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After checking the gear to pinion alignment, the wheels and tyre fitting, the side play in the axles and the wires to the braids I decided that the chassis was complete. Do I now test the car without body or finish the job? What the heck! I need to make sure the wires are attached the right way. Don’t I?



Ninth: (Optional) Testing the Car

No picture for this one as I only have a 3-4 metre analogue track for testing purposes. Success! The car runs the right way.

Tenth: Body Fitting



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Two screws and a little push and the car was complete. What a great looking model. I don’t know if I want to take this out in anger on the big, fast tracks I visit. Anyway, the feeling passes and I can’t wait to get over to one of the tracks. I then fiddled a little with body roll by loosening the two screws and this is where my only criticism of the kit comes into play. Whilst handling the finished model to loosen the screws I heard a small ‘crack’ and felt a small piece of plastic fall into my hand. Yes, you guessed it – the mirror! This fragile component broke all too easily and I decided to leave it off for racing as I figured it would break again soon, anyway. Maybe Mr. Slot-It could have this part as a separate item preferably with a rubber stem to be fitted as and when the owner requires.

Eleventh: The First Run

Fast! Fast! Fast! Is all I can say. This car was very smooth and quick in a straight line. It was a bit taily through most corners but a bit of tinkering with tyres and body roll should eliminate this. I am still too much of a novice to try and tell you all what to do about this.
I have since spoken to a couple of other people who also have this model and the fitting of a little weight or the moving of the magnet to an already moulded position in the chassis made a difference. Ultimately, I have added another magnet and, so far, have been very happy. More playing and fiddling with tell.

I hope this article helps some of you to take the plunge into the world of building as it really is not too difficult and very rewarding.

Now it is on to my next project. Where did I put that ’32 Hot Rod plastic kit?
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Re: Slot.It Ferrari 312 PB kit

Postby Sir-Reel » Thu 24 May, 2012 12:06 pm

Hello from a West coast Canadian . I bought this kit today . FYI...I experienced the early years of slot cars . I made a few brass tube cars but I never had the cash for a chassis jig . My 312PB also had a misplaced pinion gear . It barely touched the Spur gear so I put it on backwards, as in your photo . I only have a NINCO gear tool & it wouldn't fit . I tried with a vice grip holding the shaft at the can end & a screwdriver & I stabbed myself : ) okay Try Again . After careful consideration I decided to take my Dremel & grind the gear puller so it would fit in the thin gap between the motor & the gear . That worked ! This is my 3rd Slot It car . I also have the Toyota 88C # 98 & the Audi R8C # 10 . There are, I believe, 12 versions of the Audi & I'm not sure which one it is, that I have . Previously I had bought one SCX car, the Dodge Dealers UAW Dodge Charger . It disappointed me . Then I bought the Scalextric undecorated 2007 Chev. Impala SS & it's chassis bends down in the middle & drags the track . HMMMMM. Next I bought the Scalextric # 98 Mercedes Benz 300 SLR . Too much side play in the front axle & many of the pieces fell off . The tonneau cover, front grill, Both of the front headlights covers & lenses & finally one of the hub pieces . OH the Mercedes hood is also loose . Next was a Scaley 69 Camarro . ANOTHER dis appointment. That's when I switched to Slot it cars . Presently I am waiting for a brass chassis kit fro EJ's Hobbies in Grand Rapids Michigan USA . I also ordered the ball bearings for the rear axle . This kit comes with 6 SIX ! axles for 38 $ American & 8.95 for a pair of ball bearing pieces to replace the bushings on the rear axle .SO ...I'm paying 75 $ Canadian for the Slot It cars . The angle winders are 90 $ here . BTW... I found your review to be quite concise . I'm running on a simple oval 13 feet long straights , of Scaley track which is mostly Classic with the addition of 2 adapters & 8 Sport straight pieces . I use ancient MARCHON controllers from a HO track set .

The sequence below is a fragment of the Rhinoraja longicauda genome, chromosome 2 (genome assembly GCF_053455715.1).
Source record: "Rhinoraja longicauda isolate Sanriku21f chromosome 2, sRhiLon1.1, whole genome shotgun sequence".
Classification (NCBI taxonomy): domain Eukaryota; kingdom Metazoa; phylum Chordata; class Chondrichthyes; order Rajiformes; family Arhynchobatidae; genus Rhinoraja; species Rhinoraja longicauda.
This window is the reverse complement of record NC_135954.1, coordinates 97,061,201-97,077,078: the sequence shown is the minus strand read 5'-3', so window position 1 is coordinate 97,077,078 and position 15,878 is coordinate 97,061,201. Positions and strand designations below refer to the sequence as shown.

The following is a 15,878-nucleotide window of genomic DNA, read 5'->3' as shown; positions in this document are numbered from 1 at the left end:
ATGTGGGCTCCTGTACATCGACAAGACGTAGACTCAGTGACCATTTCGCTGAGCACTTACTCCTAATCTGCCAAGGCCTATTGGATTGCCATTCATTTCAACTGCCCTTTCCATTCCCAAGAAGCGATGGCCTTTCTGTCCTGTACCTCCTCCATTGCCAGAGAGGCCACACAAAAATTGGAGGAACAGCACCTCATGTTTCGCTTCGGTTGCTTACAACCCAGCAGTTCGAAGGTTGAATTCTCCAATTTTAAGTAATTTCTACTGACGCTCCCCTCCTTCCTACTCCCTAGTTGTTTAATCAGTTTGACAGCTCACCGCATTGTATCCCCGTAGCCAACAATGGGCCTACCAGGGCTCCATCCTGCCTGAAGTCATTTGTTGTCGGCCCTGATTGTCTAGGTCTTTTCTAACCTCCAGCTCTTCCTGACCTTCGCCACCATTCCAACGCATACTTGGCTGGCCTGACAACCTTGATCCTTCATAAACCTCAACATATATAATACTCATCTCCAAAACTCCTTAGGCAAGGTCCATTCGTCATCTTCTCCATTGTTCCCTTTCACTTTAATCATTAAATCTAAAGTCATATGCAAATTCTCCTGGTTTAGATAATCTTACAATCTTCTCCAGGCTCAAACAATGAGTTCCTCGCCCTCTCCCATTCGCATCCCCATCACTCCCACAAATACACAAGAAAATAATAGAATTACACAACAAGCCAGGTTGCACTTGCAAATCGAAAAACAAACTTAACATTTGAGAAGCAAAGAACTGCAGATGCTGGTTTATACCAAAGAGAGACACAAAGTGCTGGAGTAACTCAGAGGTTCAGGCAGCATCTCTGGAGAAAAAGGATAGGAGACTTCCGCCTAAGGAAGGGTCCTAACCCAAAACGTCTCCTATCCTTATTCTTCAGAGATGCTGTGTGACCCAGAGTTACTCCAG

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Re: Slot.It Ferrari 312 PB kit

Postby Sir-Reel » Thu 24 May, 2012 12:11 pm

Furthermore...The springs in my Scaley controllers kept breaking & thusly becoming shorter as I repaired them & the resistors in the old Marchon controllers are a bit longer & so give a better control .